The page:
History of the House of Hanover by

History of the House of Hanover by CJB GaskoinThey are not the most popular monarchs in British history, especially in America. Queen Elizabeth II has even expressed disdain for the intelligence of her ancestor, George III. But the Hanovers were the first modern monarchs, when England was replaced by the United Kingdom as entity ruling the British Isles. George I was Queen Anne’s nephew, and so supplanted the Stuarts with the German Hanovers. However, George was more interested in the German kingdom from which his surname is derived. George II was not much better, more German than English, he found dealing with the newfound power of the prime minister too challenging for his taste.

But it would be the obstinancy of George III that would lose Britain half its foothold in North America and nearly end the British Empire before it got started. His son and regent, George IV upon accession to the throne, is remembered as little more than a playboy while his brother William IV is barely remembered at all.

CJB Gaskoin includes Victoria and Edward VII as Hanoverian monarchs, but with Victoria’s marriage to Prince Albert, the Hanovers really ended with William as Victoria married into what is now the House of Windsor, Mountbatten-Windsor, if you want to get technical about it.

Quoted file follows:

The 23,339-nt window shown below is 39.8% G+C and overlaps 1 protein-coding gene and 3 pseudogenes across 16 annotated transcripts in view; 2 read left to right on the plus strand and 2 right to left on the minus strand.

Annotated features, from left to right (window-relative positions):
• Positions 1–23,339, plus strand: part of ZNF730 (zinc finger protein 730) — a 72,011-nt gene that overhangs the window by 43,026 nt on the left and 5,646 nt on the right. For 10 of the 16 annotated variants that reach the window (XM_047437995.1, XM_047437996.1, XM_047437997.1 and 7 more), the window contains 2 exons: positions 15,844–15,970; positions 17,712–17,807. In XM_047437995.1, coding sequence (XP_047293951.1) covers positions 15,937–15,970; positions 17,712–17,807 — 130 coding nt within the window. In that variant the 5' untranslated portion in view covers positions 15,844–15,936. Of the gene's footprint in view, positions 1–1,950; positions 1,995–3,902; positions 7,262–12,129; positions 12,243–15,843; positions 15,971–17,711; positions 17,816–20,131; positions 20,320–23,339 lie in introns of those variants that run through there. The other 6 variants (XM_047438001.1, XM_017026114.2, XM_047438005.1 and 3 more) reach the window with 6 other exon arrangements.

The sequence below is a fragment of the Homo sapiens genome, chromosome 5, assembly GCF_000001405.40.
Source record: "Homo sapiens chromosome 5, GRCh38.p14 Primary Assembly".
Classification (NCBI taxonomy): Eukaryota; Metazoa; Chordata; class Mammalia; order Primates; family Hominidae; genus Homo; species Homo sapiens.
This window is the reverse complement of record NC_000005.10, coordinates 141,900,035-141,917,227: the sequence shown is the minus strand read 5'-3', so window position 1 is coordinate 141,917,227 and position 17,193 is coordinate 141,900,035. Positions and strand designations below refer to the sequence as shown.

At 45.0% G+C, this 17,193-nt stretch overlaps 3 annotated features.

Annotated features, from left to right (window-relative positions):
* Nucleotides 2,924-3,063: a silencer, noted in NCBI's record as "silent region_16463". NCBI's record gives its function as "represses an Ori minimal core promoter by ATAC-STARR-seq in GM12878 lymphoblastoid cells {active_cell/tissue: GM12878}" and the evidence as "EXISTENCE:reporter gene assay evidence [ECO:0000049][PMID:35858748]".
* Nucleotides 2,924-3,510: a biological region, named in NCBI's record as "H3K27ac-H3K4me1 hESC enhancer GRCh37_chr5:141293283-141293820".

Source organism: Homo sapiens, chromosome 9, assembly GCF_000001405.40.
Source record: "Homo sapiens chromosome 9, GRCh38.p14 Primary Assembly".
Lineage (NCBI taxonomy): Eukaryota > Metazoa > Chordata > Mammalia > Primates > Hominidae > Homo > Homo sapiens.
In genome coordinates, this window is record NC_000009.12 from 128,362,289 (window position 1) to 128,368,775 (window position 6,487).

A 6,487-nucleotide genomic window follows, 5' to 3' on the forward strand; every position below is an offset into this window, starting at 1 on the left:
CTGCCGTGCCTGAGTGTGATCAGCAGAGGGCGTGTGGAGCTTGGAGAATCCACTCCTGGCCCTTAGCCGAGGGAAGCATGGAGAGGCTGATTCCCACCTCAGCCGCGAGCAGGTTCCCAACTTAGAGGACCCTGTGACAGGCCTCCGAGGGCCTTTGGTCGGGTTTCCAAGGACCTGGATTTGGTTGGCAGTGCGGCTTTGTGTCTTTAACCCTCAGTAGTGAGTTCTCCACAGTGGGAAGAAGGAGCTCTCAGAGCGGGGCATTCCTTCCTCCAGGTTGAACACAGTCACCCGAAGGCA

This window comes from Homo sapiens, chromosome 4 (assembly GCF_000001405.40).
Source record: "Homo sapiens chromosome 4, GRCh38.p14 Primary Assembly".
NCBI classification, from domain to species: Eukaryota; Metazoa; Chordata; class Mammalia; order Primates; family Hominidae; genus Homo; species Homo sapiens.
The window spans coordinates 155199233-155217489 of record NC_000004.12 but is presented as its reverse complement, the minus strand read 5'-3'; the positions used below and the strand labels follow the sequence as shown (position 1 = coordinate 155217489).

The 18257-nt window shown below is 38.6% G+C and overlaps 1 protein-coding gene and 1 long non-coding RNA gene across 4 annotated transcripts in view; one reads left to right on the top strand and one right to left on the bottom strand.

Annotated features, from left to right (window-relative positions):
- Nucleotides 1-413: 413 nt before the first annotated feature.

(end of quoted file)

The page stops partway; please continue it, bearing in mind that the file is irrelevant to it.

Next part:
But Gaskoin’s history of British kings (and queens) is more about the evolution of Parliament as the center of power in Britain. He begins with Walpole, George I’s main prime minister, and describes the emergence of the Whigs and Tories as political parties. He discusses North’s almost lapdog relationship to George III, which may have cost the Empire her American colonies, and how men like Wellington, Gladstone, and Disreali reshaped the power structure of Britain. While Edward VII retained some power, the crown had become pretty much a figurehead by his time.

The back half of the book is more a primer on British civics, describing how the government works and giving a quick overview of Britain’s former overseas dominions. While informative, the book lacks some of the personal connection that Dan Jones and Peter Ackroyd have imbued into their histories of England. But then this is a short book and not meant to be a comprehensive story of Britain’s first two centuries as the UK.